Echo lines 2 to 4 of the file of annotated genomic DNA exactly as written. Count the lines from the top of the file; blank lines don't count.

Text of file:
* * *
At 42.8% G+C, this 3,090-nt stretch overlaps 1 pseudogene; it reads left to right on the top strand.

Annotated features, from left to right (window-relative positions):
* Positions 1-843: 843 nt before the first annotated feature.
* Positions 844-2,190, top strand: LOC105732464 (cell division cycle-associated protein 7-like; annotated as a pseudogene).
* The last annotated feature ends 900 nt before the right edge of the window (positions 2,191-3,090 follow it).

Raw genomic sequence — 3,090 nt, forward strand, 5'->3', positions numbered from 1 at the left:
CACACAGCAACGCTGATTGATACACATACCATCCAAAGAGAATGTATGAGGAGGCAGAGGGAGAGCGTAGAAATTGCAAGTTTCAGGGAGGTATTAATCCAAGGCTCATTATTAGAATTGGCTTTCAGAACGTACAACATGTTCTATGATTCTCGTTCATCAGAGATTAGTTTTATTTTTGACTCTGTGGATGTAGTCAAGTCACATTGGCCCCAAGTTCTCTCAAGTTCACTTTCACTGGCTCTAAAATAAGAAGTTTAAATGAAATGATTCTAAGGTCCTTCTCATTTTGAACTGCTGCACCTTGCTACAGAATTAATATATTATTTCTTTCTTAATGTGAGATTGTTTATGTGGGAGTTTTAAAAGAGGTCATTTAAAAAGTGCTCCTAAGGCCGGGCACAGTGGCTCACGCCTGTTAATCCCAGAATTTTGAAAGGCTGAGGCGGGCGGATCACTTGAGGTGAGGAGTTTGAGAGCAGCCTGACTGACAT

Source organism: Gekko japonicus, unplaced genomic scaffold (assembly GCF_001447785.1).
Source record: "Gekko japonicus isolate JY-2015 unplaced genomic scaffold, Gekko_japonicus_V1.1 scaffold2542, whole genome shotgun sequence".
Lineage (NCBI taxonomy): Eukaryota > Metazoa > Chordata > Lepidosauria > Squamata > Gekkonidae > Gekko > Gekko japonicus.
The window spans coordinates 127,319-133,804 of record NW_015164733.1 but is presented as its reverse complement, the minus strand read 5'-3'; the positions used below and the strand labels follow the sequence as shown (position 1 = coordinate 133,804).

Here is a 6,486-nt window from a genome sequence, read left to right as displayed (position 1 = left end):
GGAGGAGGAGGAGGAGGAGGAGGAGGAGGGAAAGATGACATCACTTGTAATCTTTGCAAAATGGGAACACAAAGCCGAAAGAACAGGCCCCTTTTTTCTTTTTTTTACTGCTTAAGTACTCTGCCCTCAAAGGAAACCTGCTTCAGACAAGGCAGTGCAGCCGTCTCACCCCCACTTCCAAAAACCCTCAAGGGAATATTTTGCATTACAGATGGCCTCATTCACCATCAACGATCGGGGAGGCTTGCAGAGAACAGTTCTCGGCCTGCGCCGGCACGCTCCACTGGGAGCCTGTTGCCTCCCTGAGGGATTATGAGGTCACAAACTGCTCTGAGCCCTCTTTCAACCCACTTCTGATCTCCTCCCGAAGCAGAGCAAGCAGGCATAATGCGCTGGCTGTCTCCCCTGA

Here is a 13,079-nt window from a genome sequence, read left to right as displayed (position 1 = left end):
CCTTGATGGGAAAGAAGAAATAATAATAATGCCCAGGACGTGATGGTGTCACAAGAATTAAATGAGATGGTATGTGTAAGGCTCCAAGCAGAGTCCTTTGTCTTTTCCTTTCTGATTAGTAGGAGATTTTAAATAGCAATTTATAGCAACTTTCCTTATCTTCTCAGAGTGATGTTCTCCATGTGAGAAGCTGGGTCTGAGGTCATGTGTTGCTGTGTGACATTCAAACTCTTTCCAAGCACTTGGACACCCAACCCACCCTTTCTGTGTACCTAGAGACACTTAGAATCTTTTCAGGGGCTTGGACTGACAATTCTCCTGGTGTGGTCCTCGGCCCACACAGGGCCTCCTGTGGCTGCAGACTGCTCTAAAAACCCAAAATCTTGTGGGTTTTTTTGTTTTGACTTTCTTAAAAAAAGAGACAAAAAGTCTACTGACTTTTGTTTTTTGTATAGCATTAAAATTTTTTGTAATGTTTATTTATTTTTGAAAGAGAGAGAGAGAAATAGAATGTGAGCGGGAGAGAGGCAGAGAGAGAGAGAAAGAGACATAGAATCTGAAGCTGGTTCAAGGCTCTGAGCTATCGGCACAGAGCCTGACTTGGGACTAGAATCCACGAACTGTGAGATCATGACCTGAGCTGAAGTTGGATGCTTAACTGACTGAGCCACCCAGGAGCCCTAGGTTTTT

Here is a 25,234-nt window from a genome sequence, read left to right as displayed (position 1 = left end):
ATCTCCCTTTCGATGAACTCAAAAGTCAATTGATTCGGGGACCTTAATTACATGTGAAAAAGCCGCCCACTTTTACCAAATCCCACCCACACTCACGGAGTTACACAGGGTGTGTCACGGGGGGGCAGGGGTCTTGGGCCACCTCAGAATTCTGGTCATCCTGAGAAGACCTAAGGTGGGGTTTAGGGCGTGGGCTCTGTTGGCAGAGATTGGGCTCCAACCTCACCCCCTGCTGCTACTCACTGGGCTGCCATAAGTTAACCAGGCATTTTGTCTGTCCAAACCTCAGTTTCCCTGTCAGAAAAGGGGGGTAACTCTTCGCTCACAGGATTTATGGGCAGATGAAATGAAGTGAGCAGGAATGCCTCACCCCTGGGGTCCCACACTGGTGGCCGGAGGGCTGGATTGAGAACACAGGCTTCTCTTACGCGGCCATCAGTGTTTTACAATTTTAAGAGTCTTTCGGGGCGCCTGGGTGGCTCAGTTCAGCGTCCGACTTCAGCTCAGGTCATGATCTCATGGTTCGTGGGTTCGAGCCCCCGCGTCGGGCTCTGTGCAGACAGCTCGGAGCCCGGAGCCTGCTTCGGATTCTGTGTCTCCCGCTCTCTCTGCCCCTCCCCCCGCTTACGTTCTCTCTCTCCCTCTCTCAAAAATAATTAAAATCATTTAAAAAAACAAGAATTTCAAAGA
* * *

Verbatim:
Annotated features, from left to right (window-relative positions):
* Positions 1-843: 843 nt before the first annotated feature.
* Positions 844-2,190, top strand: LOC105732464 (cell division cycle-associated protein 7-like; annotated as a pseudogene).